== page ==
The Monmouth County Board of Elections are expected to ask a judge to order a recount of an Ocean Township school board race after their voting machine vendor, Election Systems and Software (ES&S), acknowledged on Tuesday that a human programming error caused some votes to be double counted, the New Jersey Globe has learned.
Frustration among election officials in Monmouth County from both parties has caused the election board to move forward despite the advice of the New Jersey Attorney General’s office and not recanvass and recertify the November 8 general election, two sources with direct knowledge of the board’s actions have confirmed.
Steve Clayton took office this month after Monmouth County certified his 20-vote victory over Jeffrey Weinstein. A new unofficial count on Tuesday puts Weinstein ahead by one vote.
“I’m excited abou the opportunity to keep serving the community,” Weinstein said. “I’m glad the problem was identifed and that they’re taking steps to recitify it.”
Local election officials are blaming Deputy Attorney General Susan Scott for a lack of transparency, saying her guidance was that there be no public statements the vote tabulation errors. The attorney general’s office, which acts as the legal counsel the county election board, became aware of the issue last week; so did New Jersey Secretary of State Tahesha Way.
It’s not clear if the Board of Elections has the statutory authority to revoke a certificate of election.
The attorney general’s office has not responded to requests for comment.
Scott has opposed a hand recount of ballots in the Ocean Township race, sources say.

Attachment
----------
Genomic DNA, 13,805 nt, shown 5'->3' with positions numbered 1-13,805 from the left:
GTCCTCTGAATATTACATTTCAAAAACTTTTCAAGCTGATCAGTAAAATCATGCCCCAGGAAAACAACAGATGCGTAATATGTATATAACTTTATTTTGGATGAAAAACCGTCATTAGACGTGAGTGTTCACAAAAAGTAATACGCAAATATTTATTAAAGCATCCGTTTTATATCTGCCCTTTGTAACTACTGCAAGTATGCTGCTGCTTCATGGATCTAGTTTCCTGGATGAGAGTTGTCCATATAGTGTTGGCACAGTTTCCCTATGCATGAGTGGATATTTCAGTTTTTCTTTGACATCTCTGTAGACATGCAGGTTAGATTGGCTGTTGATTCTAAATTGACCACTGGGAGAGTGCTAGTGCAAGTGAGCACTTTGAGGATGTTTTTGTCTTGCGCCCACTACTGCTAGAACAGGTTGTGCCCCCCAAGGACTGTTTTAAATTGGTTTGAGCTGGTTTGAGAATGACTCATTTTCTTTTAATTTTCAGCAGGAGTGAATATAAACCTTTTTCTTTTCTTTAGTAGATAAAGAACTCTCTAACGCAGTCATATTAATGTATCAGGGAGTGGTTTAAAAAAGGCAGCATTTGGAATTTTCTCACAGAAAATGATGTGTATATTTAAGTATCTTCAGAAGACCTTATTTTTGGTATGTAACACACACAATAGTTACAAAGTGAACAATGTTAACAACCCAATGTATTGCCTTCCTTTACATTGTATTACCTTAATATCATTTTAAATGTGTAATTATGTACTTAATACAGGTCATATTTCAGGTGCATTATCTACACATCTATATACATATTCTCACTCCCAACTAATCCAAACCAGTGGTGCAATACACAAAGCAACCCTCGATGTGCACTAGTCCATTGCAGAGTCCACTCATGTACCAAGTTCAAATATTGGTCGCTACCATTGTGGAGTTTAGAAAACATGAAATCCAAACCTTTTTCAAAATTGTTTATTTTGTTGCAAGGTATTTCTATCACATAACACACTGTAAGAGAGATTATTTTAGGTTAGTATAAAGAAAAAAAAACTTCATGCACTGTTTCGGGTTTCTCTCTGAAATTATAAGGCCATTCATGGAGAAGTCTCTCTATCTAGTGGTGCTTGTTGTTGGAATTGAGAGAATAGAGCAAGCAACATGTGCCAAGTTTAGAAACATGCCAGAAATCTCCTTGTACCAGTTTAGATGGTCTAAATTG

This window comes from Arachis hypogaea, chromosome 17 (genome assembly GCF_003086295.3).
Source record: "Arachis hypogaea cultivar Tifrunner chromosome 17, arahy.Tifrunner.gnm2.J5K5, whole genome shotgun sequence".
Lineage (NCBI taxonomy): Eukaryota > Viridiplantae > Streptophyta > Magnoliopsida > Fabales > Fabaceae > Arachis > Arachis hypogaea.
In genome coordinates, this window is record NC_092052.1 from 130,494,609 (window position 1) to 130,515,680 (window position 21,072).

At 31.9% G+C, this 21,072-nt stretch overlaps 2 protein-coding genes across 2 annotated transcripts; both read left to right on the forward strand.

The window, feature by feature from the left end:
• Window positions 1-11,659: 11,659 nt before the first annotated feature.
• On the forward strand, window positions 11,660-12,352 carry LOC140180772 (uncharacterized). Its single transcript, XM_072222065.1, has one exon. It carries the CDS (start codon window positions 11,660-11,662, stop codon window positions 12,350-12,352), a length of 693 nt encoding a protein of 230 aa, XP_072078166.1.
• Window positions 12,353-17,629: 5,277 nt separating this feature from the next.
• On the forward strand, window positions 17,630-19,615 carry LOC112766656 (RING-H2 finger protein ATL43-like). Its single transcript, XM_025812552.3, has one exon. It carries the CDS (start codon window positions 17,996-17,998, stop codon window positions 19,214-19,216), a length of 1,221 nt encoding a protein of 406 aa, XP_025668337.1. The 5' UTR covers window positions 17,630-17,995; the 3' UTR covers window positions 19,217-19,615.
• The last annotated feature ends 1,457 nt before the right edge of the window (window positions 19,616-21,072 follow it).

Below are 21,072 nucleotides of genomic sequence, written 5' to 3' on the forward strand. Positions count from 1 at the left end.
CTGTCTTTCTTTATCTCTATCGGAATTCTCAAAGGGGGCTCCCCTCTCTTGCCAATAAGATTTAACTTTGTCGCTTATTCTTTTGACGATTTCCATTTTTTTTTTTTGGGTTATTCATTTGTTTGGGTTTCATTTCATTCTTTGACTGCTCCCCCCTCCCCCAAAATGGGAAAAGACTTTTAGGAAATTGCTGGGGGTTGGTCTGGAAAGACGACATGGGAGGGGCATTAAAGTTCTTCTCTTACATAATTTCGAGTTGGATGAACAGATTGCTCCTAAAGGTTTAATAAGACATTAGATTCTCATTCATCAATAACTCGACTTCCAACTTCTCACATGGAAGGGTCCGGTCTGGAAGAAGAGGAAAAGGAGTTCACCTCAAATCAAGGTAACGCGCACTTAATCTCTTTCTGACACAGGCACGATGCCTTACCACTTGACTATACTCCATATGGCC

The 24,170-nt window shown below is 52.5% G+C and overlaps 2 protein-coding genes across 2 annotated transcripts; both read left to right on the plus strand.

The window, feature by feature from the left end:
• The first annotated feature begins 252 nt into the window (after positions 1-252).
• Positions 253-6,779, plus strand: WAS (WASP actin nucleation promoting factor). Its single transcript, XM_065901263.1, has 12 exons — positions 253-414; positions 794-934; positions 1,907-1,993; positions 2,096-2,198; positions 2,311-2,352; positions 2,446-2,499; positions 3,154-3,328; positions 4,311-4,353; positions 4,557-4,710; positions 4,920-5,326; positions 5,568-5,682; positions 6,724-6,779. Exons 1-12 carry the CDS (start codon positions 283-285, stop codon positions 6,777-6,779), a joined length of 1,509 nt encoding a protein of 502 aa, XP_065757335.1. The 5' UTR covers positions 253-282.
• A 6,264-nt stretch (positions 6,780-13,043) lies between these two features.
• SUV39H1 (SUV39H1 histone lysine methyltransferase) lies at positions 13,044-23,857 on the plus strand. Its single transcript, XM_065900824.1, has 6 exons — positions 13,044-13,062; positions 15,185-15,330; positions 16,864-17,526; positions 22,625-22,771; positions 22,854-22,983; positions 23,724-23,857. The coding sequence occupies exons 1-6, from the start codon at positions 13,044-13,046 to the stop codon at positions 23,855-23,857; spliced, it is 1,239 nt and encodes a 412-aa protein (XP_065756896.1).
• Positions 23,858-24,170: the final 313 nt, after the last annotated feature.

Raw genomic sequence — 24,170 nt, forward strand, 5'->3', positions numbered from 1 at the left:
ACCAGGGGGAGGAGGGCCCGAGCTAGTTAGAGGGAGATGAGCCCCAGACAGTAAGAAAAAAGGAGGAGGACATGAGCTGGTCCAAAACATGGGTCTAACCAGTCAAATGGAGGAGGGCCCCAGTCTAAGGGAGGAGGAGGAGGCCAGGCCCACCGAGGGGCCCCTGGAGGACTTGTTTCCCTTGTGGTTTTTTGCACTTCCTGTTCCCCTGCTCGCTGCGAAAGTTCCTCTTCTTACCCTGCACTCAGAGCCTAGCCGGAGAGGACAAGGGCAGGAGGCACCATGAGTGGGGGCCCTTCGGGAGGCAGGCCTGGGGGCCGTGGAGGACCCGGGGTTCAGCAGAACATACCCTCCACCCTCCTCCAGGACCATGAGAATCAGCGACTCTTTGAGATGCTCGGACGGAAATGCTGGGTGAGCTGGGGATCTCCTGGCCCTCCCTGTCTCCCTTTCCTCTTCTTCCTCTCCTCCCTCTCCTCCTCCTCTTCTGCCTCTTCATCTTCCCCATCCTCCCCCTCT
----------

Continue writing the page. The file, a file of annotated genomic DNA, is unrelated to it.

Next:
Connor Manios, an account manager for ES&S, notified other New Jersey counties who use voting machines supplied by the Omaha-based company late yesterday. Manios has not answered multiple calls to her cell phone.
It’s not immediately clear if any other counties will face similar problems. It’s also not clear if the other counties are willing to permit ES&S to control the narrative with a nothing-to-see-here message.
ES&S maintains that a technician’s procedural error during the installation of election management software in July caused six voting districts in four municipalities – Belmar, Fair Haven, Tinton Falls and Ocean – to double count some votes.
The company, which services a large percentage of U.S. voting machines, sought to downplay the problem.
“In Monmouth County, the outcome of one race in the 2022 November General Election – a local, nonpartisan race – was affected due to USB flash media being loaded twice into the results reporting module,” said Katrina Granger, an ES&S spokesperson. “This isolated incident occurred due to a human procedural error. An audit of the system yielded this information.”
That’s not necessarily true. It was not an ES&S audit that found election results from two months ago to be inaccurate, but rather a coincidental review of an unrelated request under the state’s Open Public Records Act that led election officials to discover the error.
But fail-safes in the system failed to detect the error, as did a post-election audit conducted by the Monmouth County Board of Elections.
“The tabulation accuracy was 100%,” Tracee Johnson, the chief clerk at the Board of Elections, wrote in her audit report submitted to the Secretary of State last month.
Ocean had the only race that was close enough to affect the outcome.